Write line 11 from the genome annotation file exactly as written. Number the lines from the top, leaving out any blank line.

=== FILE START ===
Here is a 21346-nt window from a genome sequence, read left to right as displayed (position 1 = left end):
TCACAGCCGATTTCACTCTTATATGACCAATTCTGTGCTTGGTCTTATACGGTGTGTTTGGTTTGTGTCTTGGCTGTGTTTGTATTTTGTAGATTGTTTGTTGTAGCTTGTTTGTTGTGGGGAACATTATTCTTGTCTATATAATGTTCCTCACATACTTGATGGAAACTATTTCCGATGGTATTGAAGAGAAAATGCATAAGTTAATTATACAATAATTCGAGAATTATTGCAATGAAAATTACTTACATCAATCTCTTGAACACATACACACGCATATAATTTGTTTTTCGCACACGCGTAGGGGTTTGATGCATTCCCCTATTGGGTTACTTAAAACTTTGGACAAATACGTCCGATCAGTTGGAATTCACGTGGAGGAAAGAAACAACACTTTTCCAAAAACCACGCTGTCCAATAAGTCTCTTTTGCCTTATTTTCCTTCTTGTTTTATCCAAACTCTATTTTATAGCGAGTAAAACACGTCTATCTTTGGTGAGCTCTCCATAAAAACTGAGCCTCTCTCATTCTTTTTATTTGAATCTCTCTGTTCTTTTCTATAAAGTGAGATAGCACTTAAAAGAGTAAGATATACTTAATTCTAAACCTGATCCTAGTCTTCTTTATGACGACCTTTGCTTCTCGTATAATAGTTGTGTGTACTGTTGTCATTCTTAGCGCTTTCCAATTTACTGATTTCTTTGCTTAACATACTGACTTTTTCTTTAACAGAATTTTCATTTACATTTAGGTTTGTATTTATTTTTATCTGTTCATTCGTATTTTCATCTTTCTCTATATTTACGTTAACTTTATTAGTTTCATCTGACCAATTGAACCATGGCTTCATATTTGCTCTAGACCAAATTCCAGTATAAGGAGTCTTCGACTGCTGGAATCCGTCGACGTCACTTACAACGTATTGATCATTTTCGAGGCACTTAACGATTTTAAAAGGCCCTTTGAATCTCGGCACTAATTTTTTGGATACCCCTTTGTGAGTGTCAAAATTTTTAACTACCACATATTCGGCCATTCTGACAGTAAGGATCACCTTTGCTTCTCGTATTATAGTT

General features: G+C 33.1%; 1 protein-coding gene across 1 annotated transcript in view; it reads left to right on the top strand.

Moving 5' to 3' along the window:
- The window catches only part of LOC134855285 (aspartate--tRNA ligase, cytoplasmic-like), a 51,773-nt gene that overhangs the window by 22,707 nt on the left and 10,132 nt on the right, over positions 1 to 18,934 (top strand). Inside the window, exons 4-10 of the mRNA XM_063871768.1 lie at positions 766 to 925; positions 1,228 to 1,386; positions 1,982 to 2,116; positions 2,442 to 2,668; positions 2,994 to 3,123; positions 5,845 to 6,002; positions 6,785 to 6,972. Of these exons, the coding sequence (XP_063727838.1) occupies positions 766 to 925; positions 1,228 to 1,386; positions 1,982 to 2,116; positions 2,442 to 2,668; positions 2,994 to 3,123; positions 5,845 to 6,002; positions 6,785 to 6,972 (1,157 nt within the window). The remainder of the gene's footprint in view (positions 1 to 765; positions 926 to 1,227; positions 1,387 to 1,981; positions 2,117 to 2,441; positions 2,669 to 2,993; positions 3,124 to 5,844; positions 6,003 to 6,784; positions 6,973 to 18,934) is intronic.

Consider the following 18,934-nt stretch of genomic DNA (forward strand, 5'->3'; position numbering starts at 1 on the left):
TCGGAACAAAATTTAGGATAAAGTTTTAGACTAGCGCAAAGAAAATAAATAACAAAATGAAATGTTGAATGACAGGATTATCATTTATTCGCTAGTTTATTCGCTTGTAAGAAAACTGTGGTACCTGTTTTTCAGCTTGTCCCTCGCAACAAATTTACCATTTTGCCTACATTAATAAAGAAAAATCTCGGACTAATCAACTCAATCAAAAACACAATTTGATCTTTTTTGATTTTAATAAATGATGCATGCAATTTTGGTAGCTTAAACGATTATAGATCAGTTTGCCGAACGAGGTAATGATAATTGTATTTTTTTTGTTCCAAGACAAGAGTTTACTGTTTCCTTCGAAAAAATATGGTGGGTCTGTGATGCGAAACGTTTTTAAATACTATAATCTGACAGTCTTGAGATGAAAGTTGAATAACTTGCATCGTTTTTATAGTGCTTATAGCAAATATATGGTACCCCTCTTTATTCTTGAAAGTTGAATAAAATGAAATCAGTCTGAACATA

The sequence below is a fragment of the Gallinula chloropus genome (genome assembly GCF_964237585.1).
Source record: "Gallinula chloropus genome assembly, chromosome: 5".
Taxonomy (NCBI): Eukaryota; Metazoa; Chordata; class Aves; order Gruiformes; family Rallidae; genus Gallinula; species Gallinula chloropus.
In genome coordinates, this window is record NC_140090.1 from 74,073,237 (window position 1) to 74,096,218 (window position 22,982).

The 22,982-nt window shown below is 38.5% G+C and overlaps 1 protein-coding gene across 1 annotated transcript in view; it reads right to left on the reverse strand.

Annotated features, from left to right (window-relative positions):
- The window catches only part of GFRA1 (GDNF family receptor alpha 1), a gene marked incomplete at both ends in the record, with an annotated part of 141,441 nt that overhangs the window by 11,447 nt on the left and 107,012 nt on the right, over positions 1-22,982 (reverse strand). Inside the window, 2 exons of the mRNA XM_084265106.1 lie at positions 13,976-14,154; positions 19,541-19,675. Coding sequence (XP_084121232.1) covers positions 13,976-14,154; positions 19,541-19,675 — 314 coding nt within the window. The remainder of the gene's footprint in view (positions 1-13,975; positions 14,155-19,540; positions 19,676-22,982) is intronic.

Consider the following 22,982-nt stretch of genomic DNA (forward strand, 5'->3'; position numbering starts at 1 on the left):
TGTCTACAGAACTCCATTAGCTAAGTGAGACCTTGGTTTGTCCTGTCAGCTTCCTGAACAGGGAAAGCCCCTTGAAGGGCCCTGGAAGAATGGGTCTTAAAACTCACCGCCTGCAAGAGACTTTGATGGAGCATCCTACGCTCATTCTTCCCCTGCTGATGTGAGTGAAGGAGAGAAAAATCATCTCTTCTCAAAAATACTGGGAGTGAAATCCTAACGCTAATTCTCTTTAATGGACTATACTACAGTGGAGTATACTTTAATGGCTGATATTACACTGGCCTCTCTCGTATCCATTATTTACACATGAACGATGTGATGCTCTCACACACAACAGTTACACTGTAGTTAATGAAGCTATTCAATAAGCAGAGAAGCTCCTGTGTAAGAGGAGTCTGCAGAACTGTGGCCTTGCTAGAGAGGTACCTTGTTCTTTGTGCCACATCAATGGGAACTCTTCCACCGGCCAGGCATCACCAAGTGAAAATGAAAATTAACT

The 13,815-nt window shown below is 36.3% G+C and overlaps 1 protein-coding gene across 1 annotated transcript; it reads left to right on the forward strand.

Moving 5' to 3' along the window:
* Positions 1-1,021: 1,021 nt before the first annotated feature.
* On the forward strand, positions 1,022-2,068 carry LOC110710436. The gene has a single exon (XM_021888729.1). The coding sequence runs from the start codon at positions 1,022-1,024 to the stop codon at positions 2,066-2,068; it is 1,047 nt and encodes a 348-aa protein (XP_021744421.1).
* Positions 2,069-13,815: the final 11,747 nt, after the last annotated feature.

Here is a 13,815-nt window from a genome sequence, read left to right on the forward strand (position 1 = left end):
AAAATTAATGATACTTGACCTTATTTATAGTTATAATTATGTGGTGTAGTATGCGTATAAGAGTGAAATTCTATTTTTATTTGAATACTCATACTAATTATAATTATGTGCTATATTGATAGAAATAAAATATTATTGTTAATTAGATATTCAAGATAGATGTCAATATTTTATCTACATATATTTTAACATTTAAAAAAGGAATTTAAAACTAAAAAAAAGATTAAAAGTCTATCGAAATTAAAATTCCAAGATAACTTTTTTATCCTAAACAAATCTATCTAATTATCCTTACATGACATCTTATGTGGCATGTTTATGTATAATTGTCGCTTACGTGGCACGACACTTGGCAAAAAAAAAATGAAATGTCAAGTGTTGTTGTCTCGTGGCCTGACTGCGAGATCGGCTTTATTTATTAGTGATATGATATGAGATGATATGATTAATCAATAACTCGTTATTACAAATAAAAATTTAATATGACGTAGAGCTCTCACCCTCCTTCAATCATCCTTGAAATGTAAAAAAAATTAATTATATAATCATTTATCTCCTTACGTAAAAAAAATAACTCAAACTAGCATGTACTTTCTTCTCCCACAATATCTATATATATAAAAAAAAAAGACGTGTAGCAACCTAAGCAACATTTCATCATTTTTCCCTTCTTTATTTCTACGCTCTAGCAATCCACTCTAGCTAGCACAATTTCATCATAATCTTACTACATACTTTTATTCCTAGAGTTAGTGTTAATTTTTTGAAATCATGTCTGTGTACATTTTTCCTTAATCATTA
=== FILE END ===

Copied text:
In genome coordinates, this window is record NC_140090.1 from 74,073,237 (window position 1) to 74,096,218 (window position 22,982).